Windows 7

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Windows 7 64 bit Home Premium OEM

by Scien / October 6, 2009 11:04 AM PDT

I accidentally posted this on the hardware forum... twice. So please excuse me if it seems that I am spamming... I'm not =P.

So, I'm trying to build my own "rig". I've got all my components down... except for the OS. Now, I'm kinda deterred by the 200 dollar price tag... until I saw that Newegg has a preorder for an OEM version. Now, I'm really excited about this, except... it seems too good to be true. I was under the impression that OEM software usually had mandatory hardware that came along with it. Am I just blind and don't see something, or is that really Windows 7 Home Premium 64 bit with no strings attached, just less than the retail copy?

So, could someone clear this up for me?

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From what i've read about the issue is that
by orlbuckeye / October 7, 2009 12:50 AM PDT

Technically Neweeg and others that sell OEM software are supposed to sell a piece of sofware with it(Even a cable counts). So this is why most brand names come with the OS already installed. Boutique and barebones companies sell the OS seperately for the user to install themselves sometimes or even without an OS. The difference between retail and OEM is OEM is tied to a motherboard nut microsft has been known to allow the transfer after a MB failure. Retail can be installed on multiple pcs but not used at the same time. Retail you get Micosoft support and OEM your on your own or if a manufacturer install you can get support from them.

Heres a good article

http://arstechnica.com/hardware/news/2007/01/8730.ars

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Thanks for the reply.
by Scien / October 7, 2009 7:47 AM PDT

Alright, that clears it up a bit.

Well, I guess I'll just have to bite the bullet and buy it then.

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I'm running OEM
by Ol Rod / October 7, 2009 9:31 AM PDT

on a home built. I got my OEM XP from newegg. It came to me for just the price that they advertised. As Buckeye said, OEM is locked on to the first computer that you install it on. I say if you want to live with that OEM restriction, then order and let Newegg worry about if they want to include some very cheap hardware. I just checked, and I see that the pre-order deal ends Oct. 20. I have my pre-order already in.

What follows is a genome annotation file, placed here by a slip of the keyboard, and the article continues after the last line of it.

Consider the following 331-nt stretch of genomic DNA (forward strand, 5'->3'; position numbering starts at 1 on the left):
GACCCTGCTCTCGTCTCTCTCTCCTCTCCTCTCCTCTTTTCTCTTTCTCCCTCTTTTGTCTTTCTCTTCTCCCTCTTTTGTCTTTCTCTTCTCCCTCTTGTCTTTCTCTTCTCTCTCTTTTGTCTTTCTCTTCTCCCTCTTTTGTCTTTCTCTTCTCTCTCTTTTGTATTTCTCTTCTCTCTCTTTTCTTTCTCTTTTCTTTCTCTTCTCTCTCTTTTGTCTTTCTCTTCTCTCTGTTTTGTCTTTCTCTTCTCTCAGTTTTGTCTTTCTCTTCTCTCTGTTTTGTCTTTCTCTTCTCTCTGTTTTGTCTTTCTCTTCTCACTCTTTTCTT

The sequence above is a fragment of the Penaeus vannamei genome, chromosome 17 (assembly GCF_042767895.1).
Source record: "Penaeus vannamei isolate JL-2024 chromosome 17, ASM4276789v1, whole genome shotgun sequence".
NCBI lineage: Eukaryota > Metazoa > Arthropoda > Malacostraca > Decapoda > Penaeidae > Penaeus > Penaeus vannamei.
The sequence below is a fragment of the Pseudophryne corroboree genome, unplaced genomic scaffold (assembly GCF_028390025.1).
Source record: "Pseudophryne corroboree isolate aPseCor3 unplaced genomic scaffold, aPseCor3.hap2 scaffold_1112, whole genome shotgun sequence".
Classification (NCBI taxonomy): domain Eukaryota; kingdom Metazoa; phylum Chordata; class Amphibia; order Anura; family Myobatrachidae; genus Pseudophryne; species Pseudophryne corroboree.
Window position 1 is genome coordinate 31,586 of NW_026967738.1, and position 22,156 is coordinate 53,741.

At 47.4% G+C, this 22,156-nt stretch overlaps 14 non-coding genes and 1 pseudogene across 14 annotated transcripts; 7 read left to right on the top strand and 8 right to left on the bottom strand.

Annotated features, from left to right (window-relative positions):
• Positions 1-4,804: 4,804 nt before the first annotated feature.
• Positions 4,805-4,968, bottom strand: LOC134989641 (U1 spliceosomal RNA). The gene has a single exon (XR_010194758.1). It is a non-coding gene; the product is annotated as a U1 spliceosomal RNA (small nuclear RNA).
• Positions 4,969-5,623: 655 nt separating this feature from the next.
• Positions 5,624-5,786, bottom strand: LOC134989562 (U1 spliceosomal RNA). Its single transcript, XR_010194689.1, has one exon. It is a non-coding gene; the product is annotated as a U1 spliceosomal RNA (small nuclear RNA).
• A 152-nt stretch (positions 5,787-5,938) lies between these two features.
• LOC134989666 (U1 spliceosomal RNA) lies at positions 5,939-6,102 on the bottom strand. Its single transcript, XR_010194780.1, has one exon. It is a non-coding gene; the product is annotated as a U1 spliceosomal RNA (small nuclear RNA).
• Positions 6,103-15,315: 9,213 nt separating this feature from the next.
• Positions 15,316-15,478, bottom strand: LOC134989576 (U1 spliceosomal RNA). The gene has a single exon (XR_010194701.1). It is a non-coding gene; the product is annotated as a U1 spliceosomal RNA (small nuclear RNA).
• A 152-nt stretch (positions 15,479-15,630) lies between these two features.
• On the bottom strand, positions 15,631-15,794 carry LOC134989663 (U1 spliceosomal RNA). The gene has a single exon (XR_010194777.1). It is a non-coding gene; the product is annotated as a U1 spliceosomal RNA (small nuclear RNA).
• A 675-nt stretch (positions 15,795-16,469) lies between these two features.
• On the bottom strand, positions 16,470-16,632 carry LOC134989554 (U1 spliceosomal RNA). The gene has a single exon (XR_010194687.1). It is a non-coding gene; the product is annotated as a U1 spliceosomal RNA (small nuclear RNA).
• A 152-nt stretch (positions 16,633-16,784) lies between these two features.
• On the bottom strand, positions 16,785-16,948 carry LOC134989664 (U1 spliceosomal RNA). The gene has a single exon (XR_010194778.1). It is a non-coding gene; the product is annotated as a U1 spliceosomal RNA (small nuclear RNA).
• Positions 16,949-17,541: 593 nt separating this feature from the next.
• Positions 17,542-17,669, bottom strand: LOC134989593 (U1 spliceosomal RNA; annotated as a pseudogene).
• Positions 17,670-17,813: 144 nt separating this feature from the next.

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Hello
by Lucky Shot 410 / November 12, 2009 5:07 AM PST

I have purchased many OEM versions of Windows in the past from Newegg. It comes sealed in a Jewel CD/DVD case with the Operating System (OS) Disc, cover and key. The OEM dose not supply you with the pretty pamphlet nor does it come in a slide open box. It loads and operates exactly as a retail version with one difference. If you need tech support for any reason, the key that you will give to Microsoft will tell them that it is a builders or OEM version and they will not freely support the product. If there is an issue with the Operating System (OS) disc, Newegg is very helpful and usually will replace a defected disc within a short time line. That time line changes time to time so please verify that with them before you spend your hard earned cash. OEM is really the only way to buy unless you just can't live without the pretty Microsoft box. Hope this helps...

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hi
by mxt3 / November 24, 2009 11:09 AM PST
In reply to: Hello

I'm building my own system as well and did find the price gap between OEM and retail version was too go to be true. The article was great help though i still have a question. If later on i wanna upgrade my system, which is runing a OEM version, to the next generation of MS OS for instance, can i do that? Or i have to prety much live with dat OEM till i the end cosz the restriction? Thank you so much for your help

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Currently, OEM version do not qualify
by Steven Haninger / November 24, 2009 7:15 PM PST
In reply to: hi

for the next OS. I've not tried this myself but that's part of the reason for the friendlier price.

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Here's what I read at our local computer store
by Steven Haninger / November 24, 2009 7:26 PM PST

that offers Windows 7 as OEM. The store is Microcenter whose first store was in my town and now has several around the nation. The display of the OEM packages has a sign stating that this software is designed to be sold only with complete system builds. As such, you could probably buy a bare bones rig and get the OS to install yourself. I purchased an OEM version of XP for my old rig and I bought all the needed hardware but from more than one source. At that time, the understanding was that OEM software needed to be purchased with hardware but what components were required for that purchase was unclear. I remember seeing on line "e-tailers" selling these with a $5.00 hard drive cable and such just to meet the "hardware" requirement. In any event, that's what I read at Microcenter and I suspect that's more in line with what MS desires. Perhaps someone who represents MS and reads these posts can clear this up or offer a link to an explanation.

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